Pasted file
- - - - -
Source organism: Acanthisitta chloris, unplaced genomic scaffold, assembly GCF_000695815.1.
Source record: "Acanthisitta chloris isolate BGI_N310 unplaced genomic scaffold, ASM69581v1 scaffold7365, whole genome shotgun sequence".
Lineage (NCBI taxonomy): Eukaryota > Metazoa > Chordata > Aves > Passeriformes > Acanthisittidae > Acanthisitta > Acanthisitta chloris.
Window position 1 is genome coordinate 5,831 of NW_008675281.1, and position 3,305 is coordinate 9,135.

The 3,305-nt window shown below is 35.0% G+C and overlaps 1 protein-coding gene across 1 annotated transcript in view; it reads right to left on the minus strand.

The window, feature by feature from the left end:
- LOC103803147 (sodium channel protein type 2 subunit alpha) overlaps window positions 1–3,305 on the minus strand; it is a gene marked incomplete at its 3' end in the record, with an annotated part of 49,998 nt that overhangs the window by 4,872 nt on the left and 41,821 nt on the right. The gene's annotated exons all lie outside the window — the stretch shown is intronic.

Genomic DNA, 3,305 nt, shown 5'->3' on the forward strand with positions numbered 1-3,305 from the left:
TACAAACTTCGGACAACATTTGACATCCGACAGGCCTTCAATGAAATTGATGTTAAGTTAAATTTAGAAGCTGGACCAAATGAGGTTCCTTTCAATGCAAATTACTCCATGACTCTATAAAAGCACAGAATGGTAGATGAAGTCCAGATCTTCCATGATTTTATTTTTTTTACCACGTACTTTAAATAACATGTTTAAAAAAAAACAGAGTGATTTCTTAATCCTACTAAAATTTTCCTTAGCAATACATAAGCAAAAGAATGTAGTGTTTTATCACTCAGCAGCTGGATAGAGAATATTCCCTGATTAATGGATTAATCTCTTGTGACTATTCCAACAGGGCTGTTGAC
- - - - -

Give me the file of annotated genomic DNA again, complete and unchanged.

Source organism: Acanthisitta chloris, unplaced genomic scaffold, assembly GCF_000695815.1.
Source record: "Acanthisitta chloris isolate BGI_N310 unplaced genomic scaffold, ASM69581v1 scaffold7365, whole genome shotgun sequence".
Lineage (NCBI taxonomy): Eukaryota > Metazoa > Chordata > Aves > Passeriformes > Acanthisittidae > Acanthisitta > Acanthisitta chloris.
Window position 1 is genome coordinate 5,831 of NW_008675281.1, and position 3,305 is coordinate 9,135.

The 3,305-nt window shown below is 35.0% G+C and overlaps 1 protein-coding gene across 1 annotated transcript in view; it reads right to left on the minus strand.

The window, feature by feature from the left end:
- LOC103803147 (sodium channel protein type 2 subunit alpha) overlaps window positions 1–3,305 on the minus strand; it is a gene marked incomplete at its 3' end in the record, with an annotated part of 49,998 nt that overhangs the window by 4,872 nt on the left and 41,821 nt on the right. The gene's annotated exons all lie outside the window — the stretch shown is intronic.

Genomic DNA, 3,305 nt, shown 5'->3' on the forward strand with positions numbered 1-3,305 from the left:
TACAAACTTCGGACAACATTTGACATCCGACAGGCCTTCAATGAAATTGATGTTAAGTTAAATTTAGAAGCTGGACCAAATGAGGTTCCTTTCAATGCAAATTACTCCATGACTCTATAAAAGCACAGAATGGTAGATGAAGTCCAGATCTTCCATGATTTTATTTTTTTTACCACGTACTTTAAATAACATGTTTAAAAAAAAACAGAGTGATTTCTTAATCCTACTAAAATTTTCCTTAGCAATACATAAGCAAAAGAATGTAGTGTTTTATCACTCAGCAGCTGGATAGAGAATATTCCCTGATTAATGGATTAATCTCTTGTGACTATTCCAACAGGGCTGTTGAC